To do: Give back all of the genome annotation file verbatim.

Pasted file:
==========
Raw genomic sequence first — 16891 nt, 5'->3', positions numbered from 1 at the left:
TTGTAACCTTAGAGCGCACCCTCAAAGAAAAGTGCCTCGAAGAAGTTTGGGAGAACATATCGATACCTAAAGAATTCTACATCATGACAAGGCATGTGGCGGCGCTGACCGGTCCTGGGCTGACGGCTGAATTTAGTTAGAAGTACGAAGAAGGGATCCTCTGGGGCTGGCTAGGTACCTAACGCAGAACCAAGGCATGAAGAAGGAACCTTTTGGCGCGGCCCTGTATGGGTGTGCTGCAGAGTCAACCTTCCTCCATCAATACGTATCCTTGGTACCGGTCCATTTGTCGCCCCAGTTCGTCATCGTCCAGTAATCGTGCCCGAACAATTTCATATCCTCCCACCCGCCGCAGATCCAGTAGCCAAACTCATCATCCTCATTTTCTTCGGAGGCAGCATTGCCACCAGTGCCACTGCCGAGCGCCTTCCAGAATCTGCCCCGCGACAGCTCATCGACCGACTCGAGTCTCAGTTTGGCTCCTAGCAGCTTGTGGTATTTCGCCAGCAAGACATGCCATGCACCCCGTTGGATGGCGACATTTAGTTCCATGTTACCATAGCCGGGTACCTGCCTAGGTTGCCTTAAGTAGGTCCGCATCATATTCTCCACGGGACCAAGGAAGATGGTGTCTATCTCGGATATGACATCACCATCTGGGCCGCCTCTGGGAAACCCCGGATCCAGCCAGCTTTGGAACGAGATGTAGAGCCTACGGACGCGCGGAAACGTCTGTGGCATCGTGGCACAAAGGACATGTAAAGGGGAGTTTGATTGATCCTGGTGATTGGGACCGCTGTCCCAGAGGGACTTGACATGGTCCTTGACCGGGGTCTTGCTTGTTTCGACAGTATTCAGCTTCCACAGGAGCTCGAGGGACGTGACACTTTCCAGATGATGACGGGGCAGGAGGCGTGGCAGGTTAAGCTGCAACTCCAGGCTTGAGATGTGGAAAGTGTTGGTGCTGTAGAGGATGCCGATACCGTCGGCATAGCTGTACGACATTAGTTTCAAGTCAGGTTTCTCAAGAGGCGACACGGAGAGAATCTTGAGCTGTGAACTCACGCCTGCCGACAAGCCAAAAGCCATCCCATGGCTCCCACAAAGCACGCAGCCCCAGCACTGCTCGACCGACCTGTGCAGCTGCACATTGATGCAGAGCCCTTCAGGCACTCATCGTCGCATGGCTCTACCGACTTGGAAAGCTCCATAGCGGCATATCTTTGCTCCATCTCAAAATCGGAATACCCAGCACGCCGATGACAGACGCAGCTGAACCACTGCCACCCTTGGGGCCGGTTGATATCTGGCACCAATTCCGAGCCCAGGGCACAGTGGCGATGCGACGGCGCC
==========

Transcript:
Raw genomic sequence first — 16891 nt, 5'->3', positions numbered from 1 at the left:
TTGTAACCTTAGAGCGCACCCTCAAAGAAAAGTGCCTCGAAGAAGTTTGGGAGAACATATCGATACCTAAAGAATTCTACATCATGACAAGGCATGTGGCGGCGCTGACCGGTCCTGGGCTGACGGCTGAATTTAGTTAGAAGTACGAAGAAGGGATCCTCTGGGGCTGGCTAGGTACCTAACGCAGAACCAAGGCATGAAGAAGGAACCTTTTGGCGCGGCCCTGTATGGGTGTGCTGCAGAGTCAACCTTCCTCCATCAATACGTATCCTTGGTACCGGTCCATTTGTCGCCCCAGTTCGTCATCGTCCAGTAATCGTGCCCGAACAATTTCATATCCTCCCACCCGCCGCAGATCCAGTAGCCAAACTCATCATCCTCATTTTCTTCGGAGGCAGCATTGCCACCAGTGCCACTGCCGAGCGCCTTCCAGAATCTGCCCCGCGACAGCTCATCGACCGACTCGAGTCTCAGTTTGGCTCCTAGCAGCTTGTGGTATTTCGCCAGCAAGACATGCCATGCACCCCGTTGGATGGCGACATTTAGTTCCATGTTACCATAGCCGGGTACCTGCCTAGGTTGCCTTAAGTAGGTCCGCATCATATTCTCCACGGGACCAAGGAAGATGGTGTCTATCTCGGATATGACATCACCATCTGGGCCGCCTCTGGGAAACCCCGGATCCAGCCAGCTTTGGAACGAGATGTAGAGCCTACGGACGCGCGGAAACGTCTGTGGCATCGTGGCACAAAGGACATGTAAAGGGGAGTTTGATTGATCCTGGTGATTGGGACCGCTGTCCCAGAGGGACTTGACATGGTCCTTGACCGGGGTCTTGCTTGTTTCGACAGTATTCAGCTTCCACAGGAGCTCGAGGGACGTGACACTTTCCAGATGATGACGGGGCAGGAGGCGTGGCAGGTTAAGCTGCAACTCCAGGCTTGAGATGTGGAAAGTGTTGGTGCTGTAGAGGATGCCGATACCGTCGGCATAGCTGTACGACATTAGTTTCAAGTCAGGTTTCTCAAGAGGCGACACGGAGAGAATCTTGAGCTGTGAACTCACGCCTGCCGACAAGCCAAAAGCCATCCCATGGCTCCCACAAAGCACGCAGCCCCAGCACTGCTCGACCGACCTGTGCAGCTGCACATTGATGCAGAGCCCTTCAGGCACTCATCGTCGCATGGCTCTACCGACTTGGAAAGCTCCATAGCGGCATATCTTTGCTCCATCTCAAAATCGGAATACCCAGCACGCCGATGACAGACGCAGCTGAACCACTGCCACCCTTGGGGCCGGTTGATATCTGGCACCAATTCCGAGCCCAGGGCACAGTGGCGATGCGACGGCGCC